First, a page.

UN cannot get supplies into Sirte
26 September 2011, 23:39
Geneva - The United Nations has food and medical supplies on the outskirts of Muammar Gaddafi's bastion, Sirte, and cannot get in to distribute them, the UN's top humanitarian official in Libya said on Monday.
Panos Moumtzis, who left Tripoli at the weekend after completing his assignment as UN aid co-ordinator, said there was no direct information coming out of Sirte because no UN or non-governmental aid groups had been able to get into the town.
"We are mobilising food and medical supplies on the outskirts. That is all we can do for the moment," Moumtzis told a Geneva media conference. "For security reasons, we cannot cross over the lines."
"We gather that there is a shortage of water and that electricity is cut off," he said. "The information we have comes from people who have managed to leave, about 1 700 so far."
He made no direct comment when asked if there was concern over continuing Nato strikes against populated areas still held by forces loyal to the deposed leader.
"We hope there will be a peaceful solution as soon as possible. The longer it continues, the more difficult it will be for civilians," he said, answering questions on the situation in and around Gaddafi's home town of Sirte.
Earlier on Monday, fighters backing the interim National Transitional Council (NTC) controlling most of the country prepared to renew an advance into the coastal city after Nato aircraft bombed targets there.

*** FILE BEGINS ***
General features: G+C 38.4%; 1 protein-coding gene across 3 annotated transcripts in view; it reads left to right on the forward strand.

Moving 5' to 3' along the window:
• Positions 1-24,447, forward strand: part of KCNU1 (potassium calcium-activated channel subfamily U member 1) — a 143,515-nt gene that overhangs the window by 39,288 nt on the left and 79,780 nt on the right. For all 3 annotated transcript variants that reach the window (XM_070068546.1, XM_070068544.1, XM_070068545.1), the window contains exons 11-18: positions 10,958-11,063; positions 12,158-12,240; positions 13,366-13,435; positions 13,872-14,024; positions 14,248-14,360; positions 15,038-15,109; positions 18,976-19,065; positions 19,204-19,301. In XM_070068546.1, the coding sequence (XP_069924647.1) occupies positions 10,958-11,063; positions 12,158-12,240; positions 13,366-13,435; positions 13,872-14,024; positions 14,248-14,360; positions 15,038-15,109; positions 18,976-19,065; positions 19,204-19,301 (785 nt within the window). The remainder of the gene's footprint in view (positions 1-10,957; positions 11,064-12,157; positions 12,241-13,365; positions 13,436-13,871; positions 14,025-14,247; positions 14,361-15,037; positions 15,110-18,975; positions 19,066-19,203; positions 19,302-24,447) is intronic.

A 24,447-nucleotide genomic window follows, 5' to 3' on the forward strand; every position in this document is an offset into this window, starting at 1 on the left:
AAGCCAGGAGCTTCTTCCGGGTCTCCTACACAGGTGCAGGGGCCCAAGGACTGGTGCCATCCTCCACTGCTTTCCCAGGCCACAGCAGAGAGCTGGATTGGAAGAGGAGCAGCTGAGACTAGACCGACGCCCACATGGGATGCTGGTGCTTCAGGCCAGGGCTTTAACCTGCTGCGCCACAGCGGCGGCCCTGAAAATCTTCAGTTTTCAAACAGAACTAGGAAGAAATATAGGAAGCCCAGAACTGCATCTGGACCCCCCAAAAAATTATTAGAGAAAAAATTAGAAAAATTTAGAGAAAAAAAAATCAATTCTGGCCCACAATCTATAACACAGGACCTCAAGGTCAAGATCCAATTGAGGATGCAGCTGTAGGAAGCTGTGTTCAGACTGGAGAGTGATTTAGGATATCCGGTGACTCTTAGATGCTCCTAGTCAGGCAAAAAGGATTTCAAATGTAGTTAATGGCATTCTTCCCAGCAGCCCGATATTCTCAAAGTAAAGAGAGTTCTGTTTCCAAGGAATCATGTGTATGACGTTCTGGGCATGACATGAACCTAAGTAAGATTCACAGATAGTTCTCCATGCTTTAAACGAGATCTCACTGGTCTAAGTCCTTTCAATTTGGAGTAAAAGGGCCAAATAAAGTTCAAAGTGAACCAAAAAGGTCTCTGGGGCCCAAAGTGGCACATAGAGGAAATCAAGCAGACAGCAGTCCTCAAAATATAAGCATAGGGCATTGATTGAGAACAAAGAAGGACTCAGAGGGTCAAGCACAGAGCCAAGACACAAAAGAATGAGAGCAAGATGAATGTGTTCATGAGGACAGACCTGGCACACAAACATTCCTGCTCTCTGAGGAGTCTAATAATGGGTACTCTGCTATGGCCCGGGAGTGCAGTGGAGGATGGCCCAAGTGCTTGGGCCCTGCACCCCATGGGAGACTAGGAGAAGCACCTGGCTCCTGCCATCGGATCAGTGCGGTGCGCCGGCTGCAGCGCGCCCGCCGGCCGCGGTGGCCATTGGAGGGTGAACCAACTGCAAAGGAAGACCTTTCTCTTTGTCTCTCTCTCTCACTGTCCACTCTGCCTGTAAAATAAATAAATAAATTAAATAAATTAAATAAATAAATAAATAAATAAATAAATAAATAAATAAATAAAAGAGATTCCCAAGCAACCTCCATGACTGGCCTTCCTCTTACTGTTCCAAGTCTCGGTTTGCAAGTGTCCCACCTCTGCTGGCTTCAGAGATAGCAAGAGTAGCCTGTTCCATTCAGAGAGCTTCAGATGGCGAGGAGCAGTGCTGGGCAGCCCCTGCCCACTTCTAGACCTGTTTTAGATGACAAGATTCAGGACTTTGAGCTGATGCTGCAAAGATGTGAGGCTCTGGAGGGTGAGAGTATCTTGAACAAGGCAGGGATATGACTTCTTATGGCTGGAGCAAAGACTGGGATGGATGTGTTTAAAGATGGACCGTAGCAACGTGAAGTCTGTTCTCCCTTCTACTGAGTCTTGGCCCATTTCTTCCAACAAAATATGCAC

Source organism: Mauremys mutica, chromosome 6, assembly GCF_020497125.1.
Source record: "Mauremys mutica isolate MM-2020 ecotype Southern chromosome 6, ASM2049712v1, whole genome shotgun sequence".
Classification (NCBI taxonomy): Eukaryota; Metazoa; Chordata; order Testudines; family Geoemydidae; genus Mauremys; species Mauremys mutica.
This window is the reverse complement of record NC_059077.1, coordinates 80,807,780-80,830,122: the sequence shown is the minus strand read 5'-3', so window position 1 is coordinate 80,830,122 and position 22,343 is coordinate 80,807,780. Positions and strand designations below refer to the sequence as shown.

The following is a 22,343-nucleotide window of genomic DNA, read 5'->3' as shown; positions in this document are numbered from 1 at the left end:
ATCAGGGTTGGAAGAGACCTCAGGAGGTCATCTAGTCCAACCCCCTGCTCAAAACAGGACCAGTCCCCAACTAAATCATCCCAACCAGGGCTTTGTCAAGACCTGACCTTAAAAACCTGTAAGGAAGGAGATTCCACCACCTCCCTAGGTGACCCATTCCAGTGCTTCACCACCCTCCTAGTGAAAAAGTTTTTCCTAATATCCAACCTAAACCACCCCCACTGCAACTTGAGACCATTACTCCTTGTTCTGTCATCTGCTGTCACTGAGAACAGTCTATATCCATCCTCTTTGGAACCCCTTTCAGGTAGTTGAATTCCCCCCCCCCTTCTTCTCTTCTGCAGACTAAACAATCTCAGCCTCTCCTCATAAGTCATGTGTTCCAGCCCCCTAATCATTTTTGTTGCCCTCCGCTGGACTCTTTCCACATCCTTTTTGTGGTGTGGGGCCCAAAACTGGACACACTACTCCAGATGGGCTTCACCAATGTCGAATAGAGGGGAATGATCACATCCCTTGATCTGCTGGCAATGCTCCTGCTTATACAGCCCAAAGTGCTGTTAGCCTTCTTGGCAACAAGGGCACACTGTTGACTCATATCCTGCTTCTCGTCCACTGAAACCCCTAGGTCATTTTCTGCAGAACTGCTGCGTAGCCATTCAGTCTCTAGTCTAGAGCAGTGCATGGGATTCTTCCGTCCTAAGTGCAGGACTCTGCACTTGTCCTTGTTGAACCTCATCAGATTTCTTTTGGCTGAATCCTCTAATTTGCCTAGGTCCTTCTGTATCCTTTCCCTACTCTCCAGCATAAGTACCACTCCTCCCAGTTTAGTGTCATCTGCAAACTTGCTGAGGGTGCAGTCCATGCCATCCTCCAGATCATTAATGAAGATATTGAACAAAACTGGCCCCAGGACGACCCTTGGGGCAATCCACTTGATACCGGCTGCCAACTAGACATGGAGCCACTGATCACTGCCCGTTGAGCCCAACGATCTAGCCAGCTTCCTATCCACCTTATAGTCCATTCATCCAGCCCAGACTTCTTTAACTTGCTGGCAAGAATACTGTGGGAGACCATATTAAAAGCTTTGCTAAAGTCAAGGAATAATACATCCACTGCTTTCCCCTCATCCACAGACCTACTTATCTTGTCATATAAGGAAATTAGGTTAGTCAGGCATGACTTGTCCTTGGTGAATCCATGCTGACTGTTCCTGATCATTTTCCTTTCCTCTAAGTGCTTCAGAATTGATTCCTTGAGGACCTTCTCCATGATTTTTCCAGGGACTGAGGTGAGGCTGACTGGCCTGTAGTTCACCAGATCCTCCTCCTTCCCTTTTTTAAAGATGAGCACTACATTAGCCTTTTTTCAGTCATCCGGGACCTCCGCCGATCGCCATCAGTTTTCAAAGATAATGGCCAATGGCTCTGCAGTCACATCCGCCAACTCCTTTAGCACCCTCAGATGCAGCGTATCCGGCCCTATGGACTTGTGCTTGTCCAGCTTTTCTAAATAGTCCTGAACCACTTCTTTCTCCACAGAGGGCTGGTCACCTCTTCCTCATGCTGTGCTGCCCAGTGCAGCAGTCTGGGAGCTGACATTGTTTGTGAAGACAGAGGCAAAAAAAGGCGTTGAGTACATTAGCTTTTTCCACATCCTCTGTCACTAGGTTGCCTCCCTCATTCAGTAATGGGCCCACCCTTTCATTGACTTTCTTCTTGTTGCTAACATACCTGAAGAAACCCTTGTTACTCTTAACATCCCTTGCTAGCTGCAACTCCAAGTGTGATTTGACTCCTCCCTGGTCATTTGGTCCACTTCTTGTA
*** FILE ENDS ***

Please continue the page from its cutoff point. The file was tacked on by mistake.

The International Committee of the Red Cross said on Friday it was "very concerned" about people in Sirte.
Nato, which insists it is carrying out a UN mandate to protect civilians from attacks by troops and militias still loyal to Gaddafi, has also been reported bombing around the desert town of Bani Walid, under seige by NTC fighters.
Reports from refugees and NTC fighters around the town say pro-Gaddafi units are trying to prevent people getting out.
Some 24 000 people, about a quarter of the population, had fled Bani Walid, he said. Most had gone further south, but some had returned to Tripoli, which is 170km away.
Moumtzis said that since the capture of Tripoli last month there had been "tremendous progress" in ensuring humanitarian supplies got through to the capital and elsewhere in Libya.
"The NTC has shown the capacity to respond very quickly to humanitarian needs," he said. The UN was therefore phasing out its response to what were earlier the most urgent needs for assistance and switching to longer term planning.
"There is no shortage of food. The warehouses are full," he said. "The problem is getting supplies to areas of conflict."